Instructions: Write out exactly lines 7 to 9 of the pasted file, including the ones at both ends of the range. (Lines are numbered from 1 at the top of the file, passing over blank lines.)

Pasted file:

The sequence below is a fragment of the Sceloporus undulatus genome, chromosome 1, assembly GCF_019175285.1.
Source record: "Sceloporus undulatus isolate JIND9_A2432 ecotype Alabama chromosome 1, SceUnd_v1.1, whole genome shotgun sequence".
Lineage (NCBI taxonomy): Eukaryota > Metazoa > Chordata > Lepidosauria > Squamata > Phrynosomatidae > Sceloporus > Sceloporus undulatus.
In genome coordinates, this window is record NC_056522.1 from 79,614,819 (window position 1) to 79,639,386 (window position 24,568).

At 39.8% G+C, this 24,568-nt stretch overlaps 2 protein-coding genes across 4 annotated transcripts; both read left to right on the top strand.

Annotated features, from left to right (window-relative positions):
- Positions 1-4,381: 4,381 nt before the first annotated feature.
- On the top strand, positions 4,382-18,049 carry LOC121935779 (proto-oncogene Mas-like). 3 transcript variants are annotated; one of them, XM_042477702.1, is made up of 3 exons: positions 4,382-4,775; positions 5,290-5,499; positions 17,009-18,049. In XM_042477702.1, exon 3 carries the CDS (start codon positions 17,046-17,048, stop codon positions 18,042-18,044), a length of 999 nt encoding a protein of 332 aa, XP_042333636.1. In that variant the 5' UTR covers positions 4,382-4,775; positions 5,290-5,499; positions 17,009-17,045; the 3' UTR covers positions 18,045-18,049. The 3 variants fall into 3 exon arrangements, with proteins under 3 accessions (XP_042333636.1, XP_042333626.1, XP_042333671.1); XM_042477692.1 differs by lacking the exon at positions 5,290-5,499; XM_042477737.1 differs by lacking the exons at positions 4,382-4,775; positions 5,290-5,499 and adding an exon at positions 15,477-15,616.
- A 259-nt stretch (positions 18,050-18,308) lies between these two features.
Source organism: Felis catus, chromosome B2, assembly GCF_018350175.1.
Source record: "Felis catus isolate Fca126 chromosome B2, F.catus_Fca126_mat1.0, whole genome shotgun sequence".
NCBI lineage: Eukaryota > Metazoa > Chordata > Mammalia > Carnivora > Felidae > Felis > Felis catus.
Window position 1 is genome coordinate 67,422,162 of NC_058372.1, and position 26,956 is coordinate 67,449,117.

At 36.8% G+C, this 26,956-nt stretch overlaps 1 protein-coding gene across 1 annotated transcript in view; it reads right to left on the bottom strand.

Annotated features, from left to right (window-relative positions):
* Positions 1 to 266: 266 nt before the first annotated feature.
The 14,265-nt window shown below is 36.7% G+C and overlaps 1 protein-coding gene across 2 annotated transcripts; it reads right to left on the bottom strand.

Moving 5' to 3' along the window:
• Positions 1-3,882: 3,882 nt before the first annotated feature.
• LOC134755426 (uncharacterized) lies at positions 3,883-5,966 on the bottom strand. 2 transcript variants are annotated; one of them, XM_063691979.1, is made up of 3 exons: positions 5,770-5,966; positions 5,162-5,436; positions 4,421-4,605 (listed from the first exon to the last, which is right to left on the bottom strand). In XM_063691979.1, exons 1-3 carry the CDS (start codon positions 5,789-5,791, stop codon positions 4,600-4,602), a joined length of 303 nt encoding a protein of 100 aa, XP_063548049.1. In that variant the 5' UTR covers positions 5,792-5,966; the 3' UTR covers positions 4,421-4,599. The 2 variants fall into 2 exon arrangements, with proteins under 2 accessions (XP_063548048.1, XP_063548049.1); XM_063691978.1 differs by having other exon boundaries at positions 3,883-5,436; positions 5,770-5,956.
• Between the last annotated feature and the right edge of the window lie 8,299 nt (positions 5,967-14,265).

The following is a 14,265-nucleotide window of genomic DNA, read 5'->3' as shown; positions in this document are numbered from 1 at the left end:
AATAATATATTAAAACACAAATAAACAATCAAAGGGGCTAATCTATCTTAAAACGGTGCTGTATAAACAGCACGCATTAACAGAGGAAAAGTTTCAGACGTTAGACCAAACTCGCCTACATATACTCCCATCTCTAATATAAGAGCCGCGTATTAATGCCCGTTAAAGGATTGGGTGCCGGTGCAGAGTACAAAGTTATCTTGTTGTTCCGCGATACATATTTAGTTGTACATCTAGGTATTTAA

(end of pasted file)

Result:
- Positions 1-4,381: 4,381 nt before the first annotated feature.
- On the top strand, positions 4,382-18,049 carry LOC121935779 (proto-oncogene Mas-like). 3 transcript variants are annotated; one of them, XM_042477702.1, is made up of 3 exons: positions 4,382-4,775; positions 5,290-5,499; positions 17,009-18,049. In XM_042477702.1, exon 3 carries the CDS (start codon positions 17,046-17,048, stop codon positions 18,042-18,044), a length of 999 nt encoding a protein of 332 aa, XP_042333636.1. In that variant the 5' UTR covers positions 4,382-4,775; positions 5,290-5,499; positions 17,009-17,045; the 3' UTR covers positions 18,045-18,049. The 3 variants fall into 3 exon arrangements, with proteins under 3 accessions (XP_042333636.1, XP_042333626.1, XP_042333671.1); XM_042477692.1 differs by lacking the exon at positions 5,290-5,499; XM_042477737.1 differs by lacking the exons at positions 4,382-4,775; positions 5,290-5,499 and adding an exon at positions 15,477-15,616.
- A 259-nt stretch (positions 18,050-18,308) lies between these two features.